GeoGebra, along with linking functions and curves, also provides an extensive list of tools for performing mathematics operations. This list can be accessed by clicking the icon to the right of the Input window.
The example below uses just two of the tools, Derivative and Intersect.
In AC circuits the voltage is constantly changing. Is the rate of change in voltage constant? If it is not constant when is the rate of change at a maximum?
A question such as the above could be solved in a number of ways. One approach might be to use calculus and find the derivative function for the voltage vs time curve and look to see where this is a maximum.
Since we have the function f(x) and curve f defined, typing the command Derivative[f] in the Input window produces the required operation.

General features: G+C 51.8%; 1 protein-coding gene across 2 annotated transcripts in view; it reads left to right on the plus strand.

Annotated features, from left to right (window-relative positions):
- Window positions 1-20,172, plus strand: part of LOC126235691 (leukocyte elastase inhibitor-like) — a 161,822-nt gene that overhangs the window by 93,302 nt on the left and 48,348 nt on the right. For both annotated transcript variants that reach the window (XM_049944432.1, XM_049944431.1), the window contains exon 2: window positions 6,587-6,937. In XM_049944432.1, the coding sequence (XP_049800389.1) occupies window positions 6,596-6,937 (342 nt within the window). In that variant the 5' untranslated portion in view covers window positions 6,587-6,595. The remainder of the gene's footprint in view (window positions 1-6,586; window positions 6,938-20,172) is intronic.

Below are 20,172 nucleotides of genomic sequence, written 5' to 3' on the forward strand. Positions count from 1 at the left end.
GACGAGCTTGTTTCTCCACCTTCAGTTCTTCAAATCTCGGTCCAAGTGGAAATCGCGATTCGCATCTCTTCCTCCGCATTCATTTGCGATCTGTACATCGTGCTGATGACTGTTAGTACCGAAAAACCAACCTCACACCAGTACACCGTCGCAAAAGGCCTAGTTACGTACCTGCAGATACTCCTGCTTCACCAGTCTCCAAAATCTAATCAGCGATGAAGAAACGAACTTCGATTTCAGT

Taking the derivative  GeoGebra Dynamic Worksheet
Taking the derivative
Geoff Roulet, 5 March 2013, Created with GeoGebra

From the graph of the derivative function (in red) we can see that the maximums, both positive and negative, for rates of change occur when the AC voltage is 0. By adjusting the frequency and maximum voltage, and possibly changing the scale of the graph a student can observe that this relationship always holds.
In the case above it appears that the greatest rate of change in voltage, or the points at which the voltage is 0, are at 0, 2.5, 5.0, and 7.5 on the visible part of the xaxis. We could check to see if these are in fact the xvalues we are looking for by having GeoGebra locate the points where the voltage function, f(x), has a value of 0. To do this we will introduce a second function g(x)=0 (the xaxis) and use the Intersect command.
Intersect[f,g,0,1]
The numbers 0 and 1 tell GeoGebra that we want to look for the intersection between x=0 and x=1. The results can be seen in the GeoGebra applet below.
Intersections  GeoGebra Dynamic Worksheet
Intersections
Geoff Roulet, 5 March 2013, Created with GeoGebra

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